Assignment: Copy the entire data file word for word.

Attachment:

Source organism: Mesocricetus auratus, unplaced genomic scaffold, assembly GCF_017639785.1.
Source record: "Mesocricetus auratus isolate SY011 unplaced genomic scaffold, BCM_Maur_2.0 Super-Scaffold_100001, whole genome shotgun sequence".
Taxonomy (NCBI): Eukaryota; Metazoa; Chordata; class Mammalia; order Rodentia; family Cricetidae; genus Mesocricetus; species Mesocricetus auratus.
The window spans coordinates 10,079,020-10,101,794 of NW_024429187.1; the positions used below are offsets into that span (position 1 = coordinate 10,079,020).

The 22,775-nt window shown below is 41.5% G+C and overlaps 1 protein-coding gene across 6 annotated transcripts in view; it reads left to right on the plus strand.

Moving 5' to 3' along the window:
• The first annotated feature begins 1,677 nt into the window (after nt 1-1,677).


Source organism: Mesocricetus auratus, unplaced genomic scaffold, assembly GCF_017639785.1.
Source record: "Mesocricetus auratus isolate SY011 unplaced genomic scaffold, BCM_Maur_2.0 Super-Scaffold_100001, whole genome shotgun sequence".
Taxonomy (NCBI): Eukaryota; Metazoa; Chordata; class Mammalia; order Rodentia; family Cricetidae; genus Mesocricetus; species Mesocricetus auratus.
The window spans coordinates 10,079,020-10,101,794 of NW_024429187.1; the positions used below are offsets into that span (position 1 = coordinate 10,079,020).

The 22,775-nt window shown below is 41.5% G+C and overlaps 1 protein-coding gene across 6 annotated transcripts in view; it reads left to right on the plus strand.

Moving 5' to 3' along the window:
• The first annotated feature begins 1,677 nt into the window (after nt 1-1,677).